#### ReLU activation layers

In CNNs, it is common to apply a certain threshold to the convolutional response *f***κ* via the means of an activation function and a bias term. One popular choice in many CNN architectures is the ReLU, defined as (sigma (z)=max (0,z)). Combined with a bias term *b*, the ReLU activation layer extracts only the “meaningful” convolutional responses that are above the threshold *b*, via (max (0,(f* kappa )[m,n]+b)). The filtered convolutional response (a(m,n;kappa,b)=max (0,(f* kappa )[m,n]+b)) forms an activation map *a*. In a convolution layer, multiple activation maps *a*_{1}, ⋯ , *a*_{d} corresponding to different kernels *κ*_{1}, ⋯ , *κ*_{d} and biases *b*_{1}, ⋯ , *b*_{d} constitute “channels” of the output. In other words, a convolution layer utilizes different kernels (shape templates) to codify the input image into a stack of activation maps *a* = [*a*_{i}]. The stack of activation maps form essentially a 2D image with *d* channels and, therefore, convolutions can be applied back to back. This enables to develop a pyramid of features. With consecutive convolutions, the area of receptive fields are expanded. Hence, the convolutions in later (deeper) layers are promoted to capture patterns in a broader context, while the convolutions in earlier (shallower) layers focus on smaller primitives (Fig. 8d).

#### Pooling layers

The process of constructing the pyramid of features can be made more aggressive by introducing a down-sampling layer called pooling. It partitions the input image into a set of non-overlapping rectangles and, for each of such sub-regions, outputs the maximum or the values computed by convolving with learned kernels using a step size bigger than 1. The latter is utilized in the proposed DLNet, as it can make the network to learn the pooling pattern. It should be sufficient to note that pooling is an operation for reducing the resolution of activation maps into a substantially lower resolution such that the size of the receptive fields increases more aggressively (Fig. 8b).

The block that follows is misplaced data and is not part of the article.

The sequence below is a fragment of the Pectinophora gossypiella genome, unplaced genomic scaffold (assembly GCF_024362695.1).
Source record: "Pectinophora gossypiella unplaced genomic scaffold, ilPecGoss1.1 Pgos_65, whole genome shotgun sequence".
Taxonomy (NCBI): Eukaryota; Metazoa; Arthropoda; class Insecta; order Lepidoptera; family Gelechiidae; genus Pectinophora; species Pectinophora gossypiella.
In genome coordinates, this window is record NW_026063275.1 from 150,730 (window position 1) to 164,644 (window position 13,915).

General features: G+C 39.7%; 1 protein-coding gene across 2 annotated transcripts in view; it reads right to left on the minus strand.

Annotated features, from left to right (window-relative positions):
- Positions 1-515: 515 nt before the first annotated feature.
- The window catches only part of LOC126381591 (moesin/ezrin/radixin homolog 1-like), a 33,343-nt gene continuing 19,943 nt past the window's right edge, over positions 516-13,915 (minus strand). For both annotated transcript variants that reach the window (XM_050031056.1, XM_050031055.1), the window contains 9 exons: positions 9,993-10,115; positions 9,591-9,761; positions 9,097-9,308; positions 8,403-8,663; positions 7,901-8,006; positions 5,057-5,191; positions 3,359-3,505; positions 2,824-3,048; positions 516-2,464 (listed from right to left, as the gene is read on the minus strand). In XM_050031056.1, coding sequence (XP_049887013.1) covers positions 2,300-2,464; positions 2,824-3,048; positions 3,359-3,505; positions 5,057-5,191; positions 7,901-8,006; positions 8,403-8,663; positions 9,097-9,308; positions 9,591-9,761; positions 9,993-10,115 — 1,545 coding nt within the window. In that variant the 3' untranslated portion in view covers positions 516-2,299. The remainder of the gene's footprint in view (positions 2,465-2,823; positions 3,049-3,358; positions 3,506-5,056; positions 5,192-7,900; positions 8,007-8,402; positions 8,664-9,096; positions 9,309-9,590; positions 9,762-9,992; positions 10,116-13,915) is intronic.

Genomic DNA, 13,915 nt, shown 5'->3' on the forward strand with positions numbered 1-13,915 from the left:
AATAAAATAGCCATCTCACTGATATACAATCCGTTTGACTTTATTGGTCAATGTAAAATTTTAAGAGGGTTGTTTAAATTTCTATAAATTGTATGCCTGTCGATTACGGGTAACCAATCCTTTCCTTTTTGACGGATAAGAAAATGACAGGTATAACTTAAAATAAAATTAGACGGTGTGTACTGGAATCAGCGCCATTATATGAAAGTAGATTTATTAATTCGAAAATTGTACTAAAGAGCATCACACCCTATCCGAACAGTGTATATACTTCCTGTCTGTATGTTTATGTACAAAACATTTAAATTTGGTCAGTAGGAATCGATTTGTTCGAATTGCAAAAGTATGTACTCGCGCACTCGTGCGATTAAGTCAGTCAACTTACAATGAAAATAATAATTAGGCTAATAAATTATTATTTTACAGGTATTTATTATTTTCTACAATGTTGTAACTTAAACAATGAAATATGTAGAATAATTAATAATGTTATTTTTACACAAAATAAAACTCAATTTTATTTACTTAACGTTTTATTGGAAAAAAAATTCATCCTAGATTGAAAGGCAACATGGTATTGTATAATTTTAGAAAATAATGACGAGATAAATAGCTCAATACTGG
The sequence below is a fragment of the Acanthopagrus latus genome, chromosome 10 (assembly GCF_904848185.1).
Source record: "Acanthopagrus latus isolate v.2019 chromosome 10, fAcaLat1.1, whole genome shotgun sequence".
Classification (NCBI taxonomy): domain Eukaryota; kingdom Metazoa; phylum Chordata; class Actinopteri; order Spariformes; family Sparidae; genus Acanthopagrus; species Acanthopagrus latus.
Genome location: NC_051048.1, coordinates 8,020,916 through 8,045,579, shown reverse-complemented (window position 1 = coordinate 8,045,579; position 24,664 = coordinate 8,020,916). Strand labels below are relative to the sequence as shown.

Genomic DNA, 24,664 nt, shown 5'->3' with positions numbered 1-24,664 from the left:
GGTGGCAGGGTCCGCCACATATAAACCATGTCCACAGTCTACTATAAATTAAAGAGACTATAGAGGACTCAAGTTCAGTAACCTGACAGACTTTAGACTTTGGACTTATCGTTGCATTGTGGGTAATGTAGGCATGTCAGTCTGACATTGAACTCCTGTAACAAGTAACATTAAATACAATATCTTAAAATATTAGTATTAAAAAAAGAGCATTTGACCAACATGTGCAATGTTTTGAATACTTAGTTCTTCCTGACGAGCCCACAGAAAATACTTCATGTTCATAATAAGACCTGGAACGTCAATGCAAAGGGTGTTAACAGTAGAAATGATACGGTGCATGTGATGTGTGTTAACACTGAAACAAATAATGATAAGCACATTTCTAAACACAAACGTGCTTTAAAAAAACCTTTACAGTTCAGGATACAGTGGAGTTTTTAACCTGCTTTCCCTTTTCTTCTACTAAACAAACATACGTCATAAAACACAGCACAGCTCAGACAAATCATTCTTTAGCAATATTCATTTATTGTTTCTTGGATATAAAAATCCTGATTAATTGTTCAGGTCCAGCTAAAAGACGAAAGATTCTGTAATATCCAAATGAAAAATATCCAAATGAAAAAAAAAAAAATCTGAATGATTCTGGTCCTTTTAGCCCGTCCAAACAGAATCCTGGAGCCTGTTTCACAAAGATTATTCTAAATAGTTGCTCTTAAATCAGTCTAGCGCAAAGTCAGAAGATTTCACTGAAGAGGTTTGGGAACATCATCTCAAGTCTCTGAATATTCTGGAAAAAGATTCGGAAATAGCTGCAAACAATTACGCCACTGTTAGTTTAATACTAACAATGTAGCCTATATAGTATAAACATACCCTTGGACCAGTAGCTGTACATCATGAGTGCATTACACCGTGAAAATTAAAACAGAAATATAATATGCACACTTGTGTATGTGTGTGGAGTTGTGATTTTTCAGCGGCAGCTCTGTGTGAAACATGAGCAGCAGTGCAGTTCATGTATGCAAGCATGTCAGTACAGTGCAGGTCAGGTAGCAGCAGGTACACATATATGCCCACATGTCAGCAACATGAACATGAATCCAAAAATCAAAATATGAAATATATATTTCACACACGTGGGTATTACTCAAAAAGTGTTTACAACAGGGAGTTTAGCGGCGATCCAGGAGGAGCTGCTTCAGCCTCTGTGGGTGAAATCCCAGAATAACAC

### Robustness of different sampling matrices

We also conducted an analysis to test the robustness of the proposed DLMC method for different sampling schemes. We randomly generated five sampled spectrum matrices from the experimental ground truth one, with a fixed sampling coverage of 10%. Each compared method was applied to each of those five spectrum matrices to reconstruct the spectrum in a full resolution. The average RMSE and its standard deviation, and the average SNR and its standard deviation, were computed and recorded. The results are shown in Fig. 9a, b. Compared to the MC-only method, it can be found that DLMC and DL-only have smaller variances of RMSE and smaller variance of SNR in the frequency domain, which indicates that DLMC is more robust than the MC-only method.

### Evaluation for the effect of artifacts